Image: "Family Giving Thanks to the Ocean," McKay Savage, photograph (2008). Tiruvanimayur, Chennai, India.
Theme of the Day
Today’s readings reflect two of the strains that go into the celebration of a national day of thanksgiving: gratitude for abundant harvest (Joel) and civic prayer for a peaceable common life (1 Timothy). The core meaning of Thanksgiving for many of us—a home feast for extended family and friends—is not reflected in the readings; but it is reflected weekly in the church’s meal of thanksgiving (eucharist). What we wish for both these thanksgiving meals is that they will go deeper than celebration of one another and our own blessings, to recognize in our true Host one who wants everyone brought to the table.
The Collect for Sunday
Creator of the fruitful earth, you made us stewards of all things. Give us grateful hearts for all your goodness, and steadfast wills to use your bounty well, that the whole human family, today and in generations to come, may with us give thanks for the riches of your creation. We ask this in the name of Jesus Christ the Lord.
BAS, 1985 (alt.).
The prayers of the church are offered especially:
- for the needs of the world, especially at this time global pandemic;
- for all medical personnel and caregivers, especially for those who work with those who are most ill;
- for those who are sick;
- for research workers and scientists and medical personnel who are working to protect us, provide adequate testing, and to develop, deliver and administer vaccines;
- for the safety of front line workers;
- for those who are particularly vulnerable to this virus;
- for those who are isolated and anxious;
- for the healing of racial inequality, prejudice, bigotry, systemic racism, injustice, and hatred;
- for the First Peoples of this land and for the work of healing and reconcilation;
- for all who grieve for lost children, for the survivors of Indian Residential Schools, and for generational healing;
- for those who are hungry and homeless;
- for those who are unemployed or underemployed;
- for Elizabeth our Queen and all those set in authority under her, for Justin, the Prime Minister of Canada and all members of parliament; Doug, the Premier of Ontario and all members of the legislature; Fred, the mayor of Hamilton and those who serve city council; for the First Nations of this land, for elders, chiefs, and band councils; for all in civil authority and for all citizens that we might work together for the common good;
- for the whole church: for Susan, our Diocesan Bishop; for David and Brian, our priests; for Tom, our intern; for all bishops, priests and deacons; and for all the baptized: that God may accomplish God's work in and through us for the sake of the world;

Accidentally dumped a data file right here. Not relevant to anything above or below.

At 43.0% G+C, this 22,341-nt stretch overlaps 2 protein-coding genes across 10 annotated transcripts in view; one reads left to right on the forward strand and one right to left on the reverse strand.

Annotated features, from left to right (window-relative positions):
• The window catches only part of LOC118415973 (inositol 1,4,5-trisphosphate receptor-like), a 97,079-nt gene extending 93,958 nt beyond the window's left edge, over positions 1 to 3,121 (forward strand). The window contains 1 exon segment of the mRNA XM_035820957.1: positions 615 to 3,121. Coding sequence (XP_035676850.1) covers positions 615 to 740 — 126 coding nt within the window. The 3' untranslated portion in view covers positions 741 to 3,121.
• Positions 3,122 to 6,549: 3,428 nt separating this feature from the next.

- for all for whom we have been asked to pray--especially Jean and Izzy--that God will bring them healing and wholeness;
- for those who are dying and all those who have departed from this life and are at rest, especially Mike Cummings.
In our cycles of prayer:
- In the Worldwide Anglican Communion: for Church of the Province of West Africa.
- In the Diocese of Niagara: for the parish of St. Paul’s Westdale, Hamilton; the Reverend Canon Terry DeForest, Priest-in-Charge; the Reverend Dr. Michael Knowles, Honorary Assistant; and the people of that parish..
- In our neighbourhood: for Central Presbyterian Church, minister to be chosen, and the people of that congregation.
- For one another, especially in our parish cycle of prayer: Linda, Erzebet, Tibor, Adam, Marton, David, Kathy, Lydell, Ann, Arza, Emory, Liska, Charles and Amy.
Prayer requests to be included on the following Sunday can be submitted here by the Thursday morning before.
First Reading: Amos 5:6-7, 10-15
Amos was a herdsman by profession and a prophet by God’s call. During a time of great prosperity in the northern kingdom of Israel, the prophet speaks to the wealthy upper class. He warns his listeners that fulfilling God’s demand for justice brings blessing, while corruption and oppression incur God’s wrath.
6Seek the Lord and live,
or he will break out against the house of Joseph like fire,
and it will devour Bethel, with no one to quench it.
7Ah, you that turn justice to wormwood,
and bring righteousness to the ground!
10They hate the one who reproves in the gate,
and they abhor the one who speaks the truth.
11Therefore because you trample on the poor
and take from them levies of grain,
you have built houses of hewn stone,
but you shall not live in them;
you have planted pleasant vineyards,
but you shall not drink their wine.
12For I know how many are your transgressions,
and how great are your sins—
you who afflict the righteous, who take a bribe,
and push aside the needy in the gate.
13Therefore the prudent will keep silent in such a time;
for it is an evil time.
14Seek good and not evil,
that you may live;
and so the Lord, the God of hosts, will be with you,